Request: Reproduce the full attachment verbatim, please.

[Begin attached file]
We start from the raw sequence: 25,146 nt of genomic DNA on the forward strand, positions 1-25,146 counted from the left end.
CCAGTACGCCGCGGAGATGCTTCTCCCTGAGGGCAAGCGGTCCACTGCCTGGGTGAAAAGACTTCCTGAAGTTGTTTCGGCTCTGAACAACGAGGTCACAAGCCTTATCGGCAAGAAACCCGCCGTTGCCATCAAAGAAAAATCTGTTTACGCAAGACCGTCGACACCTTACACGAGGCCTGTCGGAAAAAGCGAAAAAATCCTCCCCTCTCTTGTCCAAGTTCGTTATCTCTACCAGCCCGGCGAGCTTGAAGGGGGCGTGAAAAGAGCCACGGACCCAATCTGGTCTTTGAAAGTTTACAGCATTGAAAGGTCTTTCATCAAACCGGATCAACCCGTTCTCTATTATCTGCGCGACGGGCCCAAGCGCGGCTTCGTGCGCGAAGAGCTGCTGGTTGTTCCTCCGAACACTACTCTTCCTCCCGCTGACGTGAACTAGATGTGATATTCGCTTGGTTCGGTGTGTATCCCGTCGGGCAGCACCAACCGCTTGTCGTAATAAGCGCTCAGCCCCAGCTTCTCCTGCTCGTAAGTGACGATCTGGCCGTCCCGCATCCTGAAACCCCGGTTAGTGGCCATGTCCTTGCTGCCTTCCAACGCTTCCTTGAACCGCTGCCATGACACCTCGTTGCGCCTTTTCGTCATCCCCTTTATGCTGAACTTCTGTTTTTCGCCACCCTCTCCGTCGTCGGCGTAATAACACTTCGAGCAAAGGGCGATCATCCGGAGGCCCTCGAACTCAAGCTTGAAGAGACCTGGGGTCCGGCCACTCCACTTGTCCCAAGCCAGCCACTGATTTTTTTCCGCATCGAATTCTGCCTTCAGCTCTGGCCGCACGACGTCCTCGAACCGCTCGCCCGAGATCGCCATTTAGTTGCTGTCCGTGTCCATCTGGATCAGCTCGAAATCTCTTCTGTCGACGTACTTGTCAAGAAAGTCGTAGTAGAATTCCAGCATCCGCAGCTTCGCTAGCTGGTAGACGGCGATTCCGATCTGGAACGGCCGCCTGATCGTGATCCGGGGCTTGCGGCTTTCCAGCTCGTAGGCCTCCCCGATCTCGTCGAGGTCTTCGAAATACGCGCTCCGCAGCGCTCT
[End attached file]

We start from the raw sequence: 25,146 nt of genomic DNA on the forward strand, positions 1-25,146 counted from the left end.
CCAGTACGCCGCGGAGATGCTTCTCCCTGAGGGCAAGCGGTCCACTGCCTGGGTGAAAAGACTTCCTGAAGTTGTTTCGGCTCTGAACAACGAGGTCACAAGCCTTATCGGCAAGAAACCCGCCGTTGCCATCAAAGAAAAATCTGTTTACGCAAGACCGTCGACACCTTACACGAGGCCTGTCGGAAAAAGCGAAAAAATCCTCCCCTCTCTTGTCCAAGTTCGTTATCTCTACCAGCCCGGCGAGCTTGAAGGGGGCGTGAAAAGAGCCACGGACCCAATCTGGTCTTTGAAAGTTTACAGCATTGAAAGGTCTTTCATCAAACCGGATCAACCCGTTCTCTATTATCTGCGCGACGGGCCCAAGCGCGGCTTCGTGCGCGAAGAGCTGCTGGTTGTTCCTCCGAACACTACTCTTCCTCCCGCTGACGTGAACTAGATGTGATATTCGCTTGGTTCGGTGTGTATCCCGTCGGGCAGCACCAACCGCTTGTCGTAATAAGCGCTCAGCCCCAGCTTCTCCTGCTCGTAAGTGACGATCTGGCCGTCCCGCATCCTGAAACCCCGGTTAGTGGCCATGTCCTTGCTGCCTTCCAACGCTTCCTTGAACCGCTGCCATGACACCTCGTTGCGCCTTTTCGTCATCCCCTTTATGCTGAACTTCTGTTTTTCGCCACCCTCTCCGTCGTCGGCGTAATAACACTTCGAGCAAAGGGCGATCATCCGGAGGCCCTCGAACTCAAGCTTGAAGAGACCTGGGGTCCGGCCACTCCACTTGTCCCAAGCCAGCCACTGATTTTTTTCCGCATCGAATTCTGCCTTCAGCTCTGGCCGCACGACGTCCTCGAACCGCTCGCCCGAGATCGCCATTTAGTTGCTGTCCGTGTCCATCTGGATCAGCTCGAAATCTCTTCTGTCGACGTACTTGTCAAGAAAGTCGTAGTAGAATTCCAGCATCCGCAGCTTCGCTAGCTGGTAGACGGCGATTCCGATCTGGAACGGCCGCCTGATCGTGATCCGGGGCTTGCGGCTTTCCAGCTCGTAGGCCTCCCCGATCTCGTCGAGGTCTTCGAAATACGCGCTCCGCAGCGCTCT